What a difference a year can make. As we celebrate the first day of spring, with new plants emerging from their winter hibernation, we also celebrate the possibilities of us emerging from our homes slowly and cautiously, having small gatherings with friends and family.
Much like the perennials who retreated into the ground for winter, we retreated indoors, nurturing our roots and building a strong, healthy structure to reappear when our environment and climate were ready.
The first signs of early spring to make an appearance in my garden were snowdrops. The brave, tiny bulbs pushed through the soil, grew 4 to 6 inches tall, and produced their white bell-like flowers, earning their name, looking much like drops of snow in the late winter garden. After the long winter, this was such a joy. They have begun to fade, but the next blooms are ready.
Clumps of dwarf daffodils are blooming. Their sunny yellow color is the bright spot in my garden. These dwarfs are 6 to 8 inches tall; their leaves and blooms look much like their full-size relatives. My full stems are getting tall, and they have buds. A few more warm days, and they too will show their familiar yellow blooms.
In a perfect daffodil field, I would stagger the plants with early, mid and late bloomers, but so far I have not been that thoughtful about planting. I have not grown white or apricot. Mine are the traditional yellow. Don’t hesitate to bring a little spring into the house; daffodils make a lovely cut flower bouquet.
Looking for more yellow? While driving around town, I have seen forsythia beginning to bloom. The long stems arching and full of blooms can reach 8 to 10 feet in length. Again, bring them indoors to brighten your displays. Use a tall vase and cut long stems to create a tall, dramatic arrangement.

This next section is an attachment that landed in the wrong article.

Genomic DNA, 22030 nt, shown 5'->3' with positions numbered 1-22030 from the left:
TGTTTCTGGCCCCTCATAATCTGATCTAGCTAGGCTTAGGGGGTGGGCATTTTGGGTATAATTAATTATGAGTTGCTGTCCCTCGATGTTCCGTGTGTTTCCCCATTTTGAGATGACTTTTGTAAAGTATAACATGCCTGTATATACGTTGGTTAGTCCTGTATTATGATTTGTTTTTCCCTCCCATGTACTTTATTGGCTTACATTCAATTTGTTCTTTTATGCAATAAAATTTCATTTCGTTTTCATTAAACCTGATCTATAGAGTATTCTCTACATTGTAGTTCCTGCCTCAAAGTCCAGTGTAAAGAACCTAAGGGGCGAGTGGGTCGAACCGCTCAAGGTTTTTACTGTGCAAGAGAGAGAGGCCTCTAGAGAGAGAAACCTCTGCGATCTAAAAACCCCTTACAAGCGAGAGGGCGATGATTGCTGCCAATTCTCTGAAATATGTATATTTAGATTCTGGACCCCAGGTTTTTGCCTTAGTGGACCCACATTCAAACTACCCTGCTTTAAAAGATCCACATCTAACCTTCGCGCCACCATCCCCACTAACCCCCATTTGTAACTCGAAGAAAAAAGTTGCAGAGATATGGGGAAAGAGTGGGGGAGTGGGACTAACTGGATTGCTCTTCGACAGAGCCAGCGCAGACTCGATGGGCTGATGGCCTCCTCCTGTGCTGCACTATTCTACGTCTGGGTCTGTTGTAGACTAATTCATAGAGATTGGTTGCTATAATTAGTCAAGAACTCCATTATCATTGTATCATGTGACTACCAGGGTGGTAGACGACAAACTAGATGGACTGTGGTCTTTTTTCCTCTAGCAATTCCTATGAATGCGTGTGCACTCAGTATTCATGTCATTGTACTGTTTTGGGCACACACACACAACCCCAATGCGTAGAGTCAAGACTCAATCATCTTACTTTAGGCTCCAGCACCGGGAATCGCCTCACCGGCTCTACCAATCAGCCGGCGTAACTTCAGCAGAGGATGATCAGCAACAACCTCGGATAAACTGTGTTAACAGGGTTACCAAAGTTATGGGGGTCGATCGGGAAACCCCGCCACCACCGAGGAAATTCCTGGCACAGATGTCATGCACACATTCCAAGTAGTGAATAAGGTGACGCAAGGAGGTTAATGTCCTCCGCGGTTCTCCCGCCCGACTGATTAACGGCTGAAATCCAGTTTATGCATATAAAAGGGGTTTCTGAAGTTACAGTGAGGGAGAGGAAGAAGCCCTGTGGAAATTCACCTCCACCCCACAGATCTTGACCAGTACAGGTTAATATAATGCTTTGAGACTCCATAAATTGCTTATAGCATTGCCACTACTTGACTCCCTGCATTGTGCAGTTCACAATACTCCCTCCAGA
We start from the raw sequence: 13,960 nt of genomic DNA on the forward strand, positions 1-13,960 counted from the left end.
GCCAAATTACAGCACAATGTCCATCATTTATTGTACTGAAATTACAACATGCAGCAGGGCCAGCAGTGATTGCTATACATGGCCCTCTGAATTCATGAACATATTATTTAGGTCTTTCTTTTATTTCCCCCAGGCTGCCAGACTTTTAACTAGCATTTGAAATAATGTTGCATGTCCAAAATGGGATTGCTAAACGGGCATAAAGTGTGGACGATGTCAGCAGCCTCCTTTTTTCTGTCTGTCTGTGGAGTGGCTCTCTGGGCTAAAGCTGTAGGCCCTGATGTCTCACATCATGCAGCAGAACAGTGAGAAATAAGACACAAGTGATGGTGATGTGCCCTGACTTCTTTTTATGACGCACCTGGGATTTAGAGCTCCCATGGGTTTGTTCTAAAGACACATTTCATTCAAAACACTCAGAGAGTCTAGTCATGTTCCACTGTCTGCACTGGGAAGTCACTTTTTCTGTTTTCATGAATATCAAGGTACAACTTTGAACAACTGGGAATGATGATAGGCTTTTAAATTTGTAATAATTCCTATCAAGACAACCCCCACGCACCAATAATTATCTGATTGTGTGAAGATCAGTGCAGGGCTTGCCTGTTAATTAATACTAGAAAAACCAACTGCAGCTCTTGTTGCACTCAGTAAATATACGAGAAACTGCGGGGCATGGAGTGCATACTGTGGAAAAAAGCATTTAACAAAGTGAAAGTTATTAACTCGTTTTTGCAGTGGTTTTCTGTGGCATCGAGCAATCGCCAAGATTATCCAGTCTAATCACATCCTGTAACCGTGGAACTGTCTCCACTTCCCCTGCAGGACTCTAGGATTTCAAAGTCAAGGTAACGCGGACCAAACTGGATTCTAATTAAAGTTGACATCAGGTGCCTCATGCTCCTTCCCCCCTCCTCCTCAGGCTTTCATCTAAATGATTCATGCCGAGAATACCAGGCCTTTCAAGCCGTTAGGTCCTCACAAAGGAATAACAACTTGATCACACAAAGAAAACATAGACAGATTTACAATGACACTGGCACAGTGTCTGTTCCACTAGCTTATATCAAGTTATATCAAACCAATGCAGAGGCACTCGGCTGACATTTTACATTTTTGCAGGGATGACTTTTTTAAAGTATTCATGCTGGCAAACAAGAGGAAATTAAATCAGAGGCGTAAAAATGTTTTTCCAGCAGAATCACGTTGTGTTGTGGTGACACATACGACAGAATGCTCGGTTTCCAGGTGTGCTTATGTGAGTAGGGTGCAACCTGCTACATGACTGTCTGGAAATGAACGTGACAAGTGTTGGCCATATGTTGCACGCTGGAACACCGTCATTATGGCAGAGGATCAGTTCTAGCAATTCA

I am slowly removing the leaf cover from my beds. I know that in the Kanawha Valley we have the possibility of frost until early May. Oh, I will pull back the leaves and, after a bit of clean up, lay mulch long before then, but I do take my time. The leaf cover is a winter home to helpful insects.
Continuing my walk through the garden beds, I see my sedum and creeping thyme beginning to green up. The irises are about 2 inches tall, and several other plants are starting to wake up.
Also providing color are the blooming crocus, mostly purple, although I have one yellow that has invaded the mix. I add bulbs every fall. Finally, I have found the mix of spring blooms that are happy in my garden.
The hellebores or Lenten roses are in bloom. These dusty pink flowers, more than any others, reassure me spring is here. The evergreen leaves are a garden fixture, but the blooms appear just as the name suggests during the Lent and Easter seasons. These blooms are not perky, reaching for the sun blooms such as daffodils. They tend to drop over and make you work to see their centers. Make the effort; they are worth it.
Another sure sign of spring: the March full moon known as the Worm Moon. This moon is named for the return of earthworms that will draw the robins, and robins bobbing along mean spring.
I am not one to bird watch, but a friend and I saw the most remarkable sight: three pairs of red-headed pileated woodpeckers flitting among the trees and enjoying the sunshine. Because of the bare trees, they were easy to track; it felt like they were having an afternoon party, and we were invited to share in their enjoyment of the day.
The past year has felt long and challenging, but with spring comes hope and new growth. If the tiny bulbs planted in the soil can survive and flourish in the snow and cold, so can the gardeners. As we safely venture out into the world, the wonders of nature and the beauty of sharing it with others will greet us; I have missed the blooming garden, and I have missed spending time with my friends. I am always happy to welcome spring, but this year maybe more than ever.